September 25, 2001 1:50 PM PDT

AMD to lay off 15 percent

Advanced Micro Devices on Tuesday announced plans to lay off 2,300 employees, or 15 percent of its work force, by the end of the second quarter of 2002, blaming the move on the sluggish tech market.

The Sunnyvale, Calif.-based chipmaker also will close two fabrication facilities in Austin, Texas--Fab 14 and Fab 15--and streamline other operations to reduce costs. About 1,000 of the layoffs will come from the closing of the Austin plants. The rest will come from AMD's operations in Penang, Malaysia.

The news comes the same day that PC maker Gateway, one of AMD's largest customers, said it will stop using AMD chips in its PCs. The plants that are being closed, however, do not manufacture PC processors.

Until now, AMD had avoided layoffs, despite a slowdown in the semiconductor industry. The plants had been scheduled to close at a later date, but AMD said it decided to push up the timing to help reduce costs.

"It seems to kind of make sense. They are really trying to move quick here" to close the plants, said Dan Scovel, a Needham analyst. He noted that the operations slated for closure didn't produce products for AMD's chief markets: processors and flash memory.

Only 8.2 percent of AMD's revenue last quarter derived from markets outside processors and flash memory. And only 3 percent of the company's revenue was derived from foundry operations.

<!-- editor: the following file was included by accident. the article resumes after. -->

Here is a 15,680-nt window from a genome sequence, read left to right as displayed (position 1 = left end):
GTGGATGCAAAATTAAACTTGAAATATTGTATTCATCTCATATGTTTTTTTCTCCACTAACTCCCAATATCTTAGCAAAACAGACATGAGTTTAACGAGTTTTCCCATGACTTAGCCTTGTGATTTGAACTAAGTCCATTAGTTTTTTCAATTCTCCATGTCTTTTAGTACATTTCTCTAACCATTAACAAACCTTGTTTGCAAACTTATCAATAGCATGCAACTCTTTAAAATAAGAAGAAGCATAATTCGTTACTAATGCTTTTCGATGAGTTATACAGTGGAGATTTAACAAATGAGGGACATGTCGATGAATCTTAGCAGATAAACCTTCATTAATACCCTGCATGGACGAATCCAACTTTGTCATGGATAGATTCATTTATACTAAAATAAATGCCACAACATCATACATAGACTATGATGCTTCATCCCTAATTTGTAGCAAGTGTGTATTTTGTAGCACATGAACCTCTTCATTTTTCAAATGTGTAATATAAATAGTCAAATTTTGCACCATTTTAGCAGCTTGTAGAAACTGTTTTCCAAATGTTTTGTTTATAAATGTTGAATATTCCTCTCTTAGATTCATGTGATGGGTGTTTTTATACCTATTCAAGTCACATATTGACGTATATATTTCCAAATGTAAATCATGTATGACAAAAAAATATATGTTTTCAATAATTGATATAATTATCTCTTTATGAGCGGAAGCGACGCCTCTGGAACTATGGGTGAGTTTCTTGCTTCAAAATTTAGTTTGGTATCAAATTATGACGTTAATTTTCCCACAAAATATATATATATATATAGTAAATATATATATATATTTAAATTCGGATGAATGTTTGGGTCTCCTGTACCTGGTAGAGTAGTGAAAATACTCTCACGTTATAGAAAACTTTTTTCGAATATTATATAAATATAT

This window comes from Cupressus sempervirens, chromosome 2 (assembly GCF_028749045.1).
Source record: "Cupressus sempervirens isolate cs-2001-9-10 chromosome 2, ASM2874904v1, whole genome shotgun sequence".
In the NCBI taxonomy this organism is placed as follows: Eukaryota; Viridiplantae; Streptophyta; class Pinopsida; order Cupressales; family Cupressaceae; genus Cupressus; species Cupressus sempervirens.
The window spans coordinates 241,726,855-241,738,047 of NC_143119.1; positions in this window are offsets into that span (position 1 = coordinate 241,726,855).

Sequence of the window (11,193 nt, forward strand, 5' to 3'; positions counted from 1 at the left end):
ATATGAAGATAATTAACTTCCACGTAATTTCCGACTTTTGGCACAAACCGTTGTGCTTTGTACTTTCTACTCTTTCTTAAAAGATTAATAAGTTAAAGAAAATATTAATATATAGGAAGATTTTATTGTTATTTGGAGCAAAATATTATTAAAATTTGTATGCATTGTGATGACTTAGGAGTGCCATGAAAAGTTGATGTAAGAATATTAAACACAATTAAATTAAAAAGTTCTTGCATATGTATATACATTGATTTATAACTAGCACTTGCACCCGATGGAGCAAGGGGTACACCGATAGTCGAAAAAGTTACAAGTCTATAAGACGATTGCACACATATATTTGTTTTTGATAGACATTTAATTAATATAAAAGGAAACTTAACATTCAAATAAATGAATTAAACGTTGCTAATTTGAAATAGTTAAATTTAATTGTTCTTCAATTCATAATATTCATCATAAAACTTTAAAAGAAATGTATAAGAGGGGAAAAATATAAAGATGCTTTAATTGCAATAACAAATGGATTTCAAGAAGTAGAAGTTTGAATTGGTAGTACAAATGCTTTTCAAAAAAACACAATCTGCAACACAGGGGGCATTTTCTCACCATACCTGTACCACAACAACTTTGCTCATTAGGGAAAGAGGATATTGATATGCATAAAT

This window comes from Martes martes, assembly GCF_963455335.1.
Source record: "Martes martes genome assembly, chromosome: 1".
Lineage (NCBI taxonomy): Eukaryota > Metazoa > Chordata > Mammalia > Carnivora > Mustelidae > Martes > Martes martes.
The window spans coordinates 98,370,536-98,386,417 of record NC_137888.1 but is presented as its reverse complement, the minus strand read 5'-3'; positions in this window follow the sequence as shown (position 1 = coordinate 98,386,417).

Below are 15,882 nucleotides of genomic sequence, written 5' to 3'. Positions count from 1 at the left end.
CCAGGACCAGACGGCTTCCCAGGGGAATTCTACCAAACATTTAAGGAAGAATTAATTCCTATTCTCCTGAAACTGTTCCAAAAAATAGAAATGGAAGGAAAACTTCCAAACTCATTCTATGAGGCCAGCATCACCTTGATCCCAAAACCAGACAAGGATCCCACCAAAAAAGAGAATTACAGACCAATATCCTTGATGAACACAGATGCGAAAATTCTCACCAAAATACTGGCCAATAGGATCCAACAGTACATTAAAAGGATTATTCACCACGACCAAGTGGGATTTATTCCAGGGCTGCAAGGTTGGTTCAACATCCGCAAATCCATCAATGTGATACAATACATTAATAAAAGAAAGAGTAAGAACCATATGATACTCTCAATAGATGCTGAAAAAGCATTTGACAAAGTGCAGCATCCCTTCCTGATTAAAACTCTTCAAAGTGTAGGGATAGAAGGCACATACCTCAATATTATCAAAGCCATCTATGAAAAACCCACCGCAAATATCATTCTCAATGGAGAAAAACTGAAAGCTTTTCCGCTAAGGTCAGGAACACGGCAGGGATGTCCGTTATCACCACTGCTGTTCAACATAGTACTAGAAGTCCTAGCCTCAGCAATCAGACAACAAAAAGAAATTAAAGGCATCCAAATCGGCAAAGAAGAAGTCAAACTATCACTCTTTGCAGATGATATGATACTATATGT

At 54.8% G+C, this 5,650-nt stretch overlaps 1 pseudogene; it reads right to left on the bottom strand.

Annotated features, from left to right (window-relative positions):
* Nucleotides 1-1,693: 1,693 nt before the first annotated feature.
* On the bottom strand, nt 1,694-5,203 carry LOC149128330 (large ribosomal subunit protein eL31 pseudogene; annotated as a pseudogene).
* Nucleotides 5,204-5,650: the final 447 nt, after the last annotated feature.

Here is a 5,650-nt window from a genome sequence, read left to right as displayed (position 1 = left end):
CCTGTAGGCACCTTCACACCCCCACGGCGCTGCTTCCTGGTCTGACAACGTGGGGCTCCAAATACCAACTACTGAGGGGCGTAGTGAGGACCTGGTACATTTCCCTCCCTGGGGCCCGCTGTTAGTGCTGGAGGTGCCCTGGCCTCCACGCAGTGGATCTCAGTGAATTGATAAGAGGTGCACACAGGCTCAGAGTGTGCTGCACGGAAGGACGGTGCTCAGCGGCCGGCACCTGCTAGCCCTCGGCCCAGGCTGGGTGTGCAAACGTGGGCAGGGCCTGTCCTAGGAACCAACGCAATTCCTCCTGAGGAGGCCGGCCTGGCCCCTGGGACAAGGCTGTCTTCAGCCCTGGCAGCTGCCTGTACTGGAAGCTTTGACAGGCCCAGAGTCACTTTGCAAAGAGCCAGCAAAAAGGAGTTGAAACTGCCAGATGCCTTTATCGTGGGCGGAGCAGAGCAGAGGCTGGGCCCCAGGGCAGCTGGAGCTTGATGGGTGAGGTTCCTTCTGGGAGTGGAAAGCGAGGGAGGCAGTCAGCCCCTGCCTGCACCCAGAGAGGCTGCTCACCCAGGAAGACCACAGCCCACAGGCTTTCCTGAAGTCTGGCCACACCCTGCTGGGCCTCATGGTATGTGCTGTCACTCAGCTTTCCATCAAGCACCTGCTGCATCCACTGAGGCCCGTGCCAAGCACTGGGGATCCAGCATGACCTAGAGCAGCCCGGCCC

Fab 14 and Fab 15 are two of AMD's oldest plants and are used primarily as part of AMD's foundry operations, which make chips for other companies on a contract basis.

As a result of the closings, AMD will take a charge of $80 million to $110 million in the current quarter. However, the chipmaker said it expects to save $125 million annually.

Although closing the plants will help cut operational costs, AMD must still contend with a larger problem, namely the price war with Intel. Although AMD is selling more Athlon and Duron processors than it did a year ago, the decline in prices has made it difficult for the company to turn a profit on them. Intel has also dented AMD's momentum by continually ratcheting up the gigahertz on its chips.

"The good news is that from a market-share perspective they are actually doing OK," Scovel said of AMD. "The bad news is that with the price war Intel is effectively denying them profitability."

It's not surprising to see AMD shutter Fab 14 and Fab 15, another analyst said, because market downturns usually hasten the closing of older fabs.

"There's a point when it's easier to build a new (fab) than keep the older ones open," said Risto Puhakka, a vice president at VLSI Research.

In AMD's case, he said, it apparently makes more sense to cut the costs of maintaining the two older fabs and focus on adding new technology, such as 12-inch wafer production to its newest plant, Fab 30 in Dresden, Germany.

AMD is not alone in its thinking. By VLSI's count at least five major chipmakers have announced plans to close or delay building fabs this year. They include Motorola, Texas Instruments, Hyundai and NEC, which have each delayed and/or shut down fabs for products ranging from radio frequency devices to dynamic RAM.

News.com's Michael Kanellos contributed to this report.

 

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